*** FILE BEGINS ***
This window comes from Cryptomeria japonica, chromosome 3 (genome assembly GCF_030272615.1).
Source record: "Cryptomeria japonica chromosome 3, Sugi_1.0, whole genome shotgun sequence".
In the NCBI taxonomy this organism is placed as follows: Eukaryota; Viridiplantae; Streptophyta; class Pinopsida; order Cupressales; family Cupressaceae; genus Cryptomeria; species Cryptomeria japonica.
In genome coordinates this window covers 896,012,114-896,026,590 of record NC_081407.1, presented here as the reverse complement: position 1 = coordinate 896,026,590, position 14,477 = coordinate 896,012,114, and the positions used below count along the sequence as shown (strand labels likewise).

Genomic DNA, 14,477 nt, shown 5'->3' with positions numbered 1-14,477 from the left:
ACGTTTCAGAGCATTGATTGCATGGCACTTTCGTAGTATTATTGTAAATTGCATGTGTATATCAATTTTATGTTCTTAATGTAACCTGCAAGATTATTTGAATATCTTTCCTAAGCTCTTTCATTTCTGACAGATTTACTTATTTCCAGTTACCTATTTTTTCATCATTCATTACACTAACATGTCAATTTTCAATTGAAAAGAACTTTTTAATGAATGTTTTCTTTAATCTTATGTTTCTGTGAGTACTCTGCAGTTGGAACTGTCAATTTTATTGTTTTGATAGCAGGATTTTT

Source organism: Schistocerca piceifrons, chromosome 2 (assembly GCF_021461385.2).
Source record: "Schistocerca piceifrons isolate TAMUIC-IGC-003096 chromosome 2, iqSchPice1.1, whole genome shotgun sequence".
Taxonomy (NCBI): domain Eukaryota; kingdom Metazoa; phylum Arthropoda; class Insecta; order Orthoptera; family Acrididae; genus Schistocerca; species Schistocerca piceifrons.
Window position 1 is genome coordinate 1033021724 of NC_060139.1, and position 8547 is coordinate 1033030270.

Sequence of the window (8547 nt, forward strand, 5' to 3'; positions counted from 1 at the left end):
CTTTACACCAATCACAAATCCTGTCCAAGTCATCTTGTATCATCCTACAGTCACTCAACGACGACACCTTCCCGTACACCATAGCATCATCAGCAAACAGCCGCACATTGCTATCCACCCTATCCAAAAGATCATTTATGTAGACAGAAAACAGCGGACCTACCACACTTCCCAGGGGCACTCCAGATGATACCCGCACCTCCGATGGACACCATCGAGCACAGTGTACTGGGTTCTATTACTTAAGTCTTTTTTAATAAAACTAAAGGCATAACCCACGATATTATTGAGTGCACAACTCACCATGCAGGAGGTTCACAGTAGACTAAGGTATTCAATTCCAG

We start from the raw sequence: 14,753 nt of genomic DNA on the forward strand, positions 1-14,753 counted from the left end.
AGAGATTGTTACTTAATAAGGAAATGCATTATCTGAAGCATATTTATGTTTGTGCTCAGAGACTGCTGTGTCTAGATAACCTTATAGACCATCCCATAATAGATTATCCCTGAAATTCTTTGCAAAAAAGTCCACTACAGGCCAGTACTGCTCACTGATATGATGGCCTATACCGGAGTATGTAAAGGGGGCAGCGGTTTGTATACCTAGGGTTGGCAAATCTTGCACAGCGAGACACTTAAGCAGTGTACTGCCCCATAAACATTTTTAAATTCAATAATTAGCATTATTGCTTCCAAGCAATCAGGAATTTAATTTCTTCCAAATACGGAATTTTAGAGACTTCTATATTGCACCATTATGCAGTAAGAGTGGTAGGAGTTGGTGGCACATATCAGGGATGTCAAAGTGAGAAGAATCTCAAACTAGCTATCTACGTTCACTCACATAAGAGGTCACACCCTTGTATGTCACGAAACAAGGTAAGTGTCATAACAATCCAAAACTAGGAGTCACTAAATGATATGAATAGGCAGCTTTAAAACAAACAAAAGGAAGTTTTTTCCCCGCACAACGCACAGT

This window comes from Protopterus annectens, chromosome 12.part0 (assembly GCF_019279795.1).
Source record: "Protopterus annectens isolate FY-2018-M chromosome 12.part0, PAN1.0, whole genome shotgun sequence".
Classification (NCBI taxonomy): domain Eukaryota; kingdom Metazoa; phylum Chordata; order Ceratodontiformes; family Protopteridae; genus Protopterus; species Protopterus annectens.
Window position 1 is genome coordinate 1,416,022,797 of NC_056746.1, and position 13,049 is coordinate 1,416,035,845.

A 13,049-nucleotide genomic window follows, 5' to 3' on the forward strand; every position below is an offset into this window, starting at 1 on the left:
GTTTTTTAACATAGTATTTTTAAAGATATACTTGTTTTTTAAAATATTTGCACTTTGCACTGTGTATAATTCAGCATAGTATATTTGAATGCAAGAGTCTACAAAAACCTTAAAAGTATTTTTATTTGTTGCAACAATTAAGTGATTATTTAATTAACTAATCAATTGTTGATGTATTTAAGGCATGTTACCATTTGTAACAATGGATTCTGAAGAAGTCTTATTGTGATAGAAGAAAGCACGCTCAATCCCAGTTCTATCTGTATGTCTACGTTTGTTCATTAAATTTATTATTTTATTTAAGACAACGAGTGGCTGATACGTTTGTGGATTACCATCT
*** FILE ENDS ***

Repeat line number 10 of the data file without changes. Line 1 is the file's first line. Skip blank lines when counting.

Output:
Window position 1 is genome coordinate 1033021724 of NC_060139.1, and position 8547 is coordinate 1033030270.